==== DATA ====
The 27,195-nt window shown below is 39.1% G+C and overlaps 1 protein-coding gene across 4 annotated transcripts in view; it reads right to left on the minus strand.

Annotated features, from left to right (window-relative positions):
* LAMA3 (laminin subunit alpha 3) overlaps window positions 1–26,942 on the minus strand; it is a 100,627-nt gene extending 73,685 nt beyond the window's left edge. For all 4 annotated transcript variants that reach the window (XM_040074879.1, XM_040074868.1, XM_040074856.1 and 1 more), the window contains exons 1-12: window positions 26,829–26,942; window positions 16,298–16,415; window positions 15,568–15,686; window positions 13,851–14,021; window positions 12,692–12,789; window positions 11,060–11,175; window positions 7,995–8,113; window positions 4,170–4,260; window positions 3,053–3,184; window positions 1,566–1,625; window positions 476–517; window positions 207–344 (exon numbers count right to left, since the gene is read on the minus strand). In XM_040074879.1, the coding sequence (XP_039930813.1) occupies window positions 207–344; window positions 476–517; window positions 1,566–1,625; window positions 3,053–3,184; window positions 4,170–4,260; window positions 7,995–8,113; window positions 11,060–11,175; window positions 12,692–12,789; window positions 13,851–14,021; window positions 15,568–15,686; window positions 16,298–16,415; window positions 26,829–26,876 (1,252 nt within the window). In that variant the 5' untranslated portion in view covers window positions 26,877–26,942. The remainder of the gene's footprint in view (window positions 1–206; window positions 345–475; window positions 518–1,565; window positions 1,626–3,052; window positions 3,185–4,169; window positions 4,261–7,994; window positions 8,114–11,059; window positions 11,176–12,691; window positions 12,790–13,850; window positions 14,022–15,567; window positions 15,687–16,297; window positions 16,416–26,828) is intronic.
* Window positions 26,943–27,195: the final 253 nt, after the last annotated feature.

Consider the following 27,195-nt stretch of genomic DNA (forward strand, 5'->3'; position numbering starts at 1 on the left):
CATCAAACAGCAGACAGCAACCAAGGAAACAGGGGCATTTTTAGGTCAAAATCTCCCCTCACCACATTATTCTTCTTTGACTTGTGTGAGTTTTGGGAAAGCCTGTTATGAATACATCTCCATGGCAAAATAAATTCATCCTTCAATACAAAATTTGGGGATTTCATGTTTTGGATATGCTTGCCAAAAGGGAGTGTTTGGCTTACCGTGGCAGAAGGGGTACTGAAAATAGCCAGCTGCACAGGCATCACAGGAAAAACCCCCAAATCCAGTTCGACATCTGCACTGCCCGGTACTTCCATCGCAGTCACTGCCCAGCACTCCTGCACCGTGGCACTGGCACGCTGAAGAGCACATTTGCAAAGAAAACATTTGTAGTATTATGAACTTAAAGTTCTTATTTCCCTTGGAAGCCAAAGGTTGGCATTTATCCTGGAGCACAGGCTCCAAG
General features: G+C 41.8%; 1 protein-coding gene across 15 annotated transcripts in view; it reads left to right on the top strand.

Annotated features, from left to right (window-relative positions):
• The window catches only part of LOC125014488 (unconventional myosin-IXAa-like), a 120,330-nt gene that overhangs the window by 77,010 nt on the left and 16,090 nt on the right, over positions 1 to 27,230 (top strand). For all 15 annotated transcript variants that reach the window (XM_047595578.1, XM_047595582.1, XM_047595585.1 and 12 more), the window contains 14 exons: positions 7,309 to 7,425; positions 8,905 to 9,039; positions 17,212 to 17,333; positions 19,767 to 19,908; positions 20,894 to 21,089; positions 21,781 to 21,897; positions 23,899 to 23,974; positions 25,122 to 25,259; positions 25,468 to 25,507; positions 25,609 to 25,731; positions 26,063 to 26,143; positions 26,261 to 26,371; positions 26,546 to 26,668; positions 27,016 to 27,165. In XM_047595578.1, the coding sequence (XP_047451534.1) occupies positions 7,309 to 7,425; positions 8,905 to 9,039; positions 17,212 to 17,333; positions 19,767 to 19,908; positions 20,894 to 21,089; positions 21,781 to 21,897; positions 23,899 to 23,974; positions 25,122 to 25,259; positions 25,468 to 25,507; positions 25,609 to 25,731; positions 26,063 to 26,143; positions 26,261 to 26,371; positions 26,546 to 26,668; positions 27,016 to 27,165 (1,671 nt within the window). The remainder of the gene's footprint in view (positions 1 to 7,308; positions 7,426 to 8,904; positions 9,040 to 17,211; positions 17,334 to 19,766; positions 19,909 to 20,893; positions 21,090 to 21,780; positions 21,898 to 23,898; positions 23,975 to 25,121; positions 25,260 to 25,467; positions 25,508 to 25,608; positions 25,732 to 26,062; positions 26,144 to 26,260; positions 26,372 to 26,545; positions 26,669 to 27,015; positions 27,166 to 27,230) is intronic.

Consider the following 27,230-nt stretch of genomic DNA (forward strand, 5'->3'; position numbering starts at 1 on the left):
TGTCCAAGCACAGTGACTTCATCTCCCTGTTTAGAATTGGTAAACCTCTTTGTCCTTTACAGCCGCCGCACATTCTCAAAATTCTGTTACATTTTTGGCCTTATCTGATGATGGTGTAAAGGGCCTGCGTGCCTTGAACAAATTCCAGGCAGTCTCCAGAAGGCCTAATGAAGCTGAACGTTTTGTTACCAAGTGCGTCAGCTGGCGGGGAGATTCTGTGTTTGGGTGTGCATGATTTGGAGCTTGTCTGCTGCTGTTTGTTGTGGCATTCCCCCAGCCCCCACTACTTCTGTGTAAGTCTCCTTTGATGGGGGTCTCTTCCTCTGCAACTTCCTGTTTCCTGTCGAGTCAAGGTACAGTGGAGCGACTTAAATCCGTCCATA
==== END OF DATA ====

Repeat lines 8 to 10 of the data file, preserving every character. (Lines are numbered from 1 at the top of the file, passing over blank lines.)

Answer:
Annotated features, from left to right (window-relative positions):
• The window catches only part of LOC125014488 (unconventional myosin-IXAa-like), a 120,330-nt gene that overhangs the window by 77,010 nt on the left and 16,090 nt on the right, over positions 1 to 27,230 (top strand). For all 15 annotated transcript variants that reach the window (XM_047595578.1, XM_047595582.1, XM_047595585.1 and 12 more), the window contains 14 exons: positions 7,309 to 7,425; positions 8,905 to 9,039; positions 17,212 to 17,333; positions 19,767 to 19,908; positions 20,894 to 21,089; positions 21,781 to 21,897; positions 23,899 to 23,974; positions 25,122 to 25,259; positions 25,468 to 25,507; positions 25,609 to 25,731; positions 26,063 to 26,143; positions 26,261 to 26,371; positions 26,546 to 26,668; positions 27,016 to 27,165. In XM_047595578.1, the coding sequence (XP_047451534.1) occupies positions 7,309 to 7,425; positions 8,905 to 9,039; positions 17,212 to 17,333; positions 19,767 to 19,908; positions 20,894 to 21,089; positions 21,781 to 21,897; positions 23,899 to 23,974; positions 25,122 to 25,259; positions 25,468 to 25,507; positions 25,609 to 25,731; positions 26,063 to 26,143; positions 26,261 to 26,371; positions 26,546 to 26,668; positions 27,016 to 27,165 (1,671 nt within the window). The remainder of the gene's footprint in view (positions 1 to 7,308; positions 7,426 to 8,904; positions 9,040 to 17,211; positions 17,334 to 19,766; positions 19,909 to 20,893; positions 21,090 to 21,780; positions 21,898 to 23,898; positions 23,975 to 25,121; positions 25,260 to 25,467; positions 25,508 to 25,608; positions 25,732 to 26,062; positions 26,144 to 26,260; positions 26,372 to 26,545; positions 26,669 to 27,015; positions 27,166 to 27,230) is intronic.

Consider the following 27,230-nt stretch of genomic DNA (forward strand, 5'->3'; position numbering starts at 1 on the left):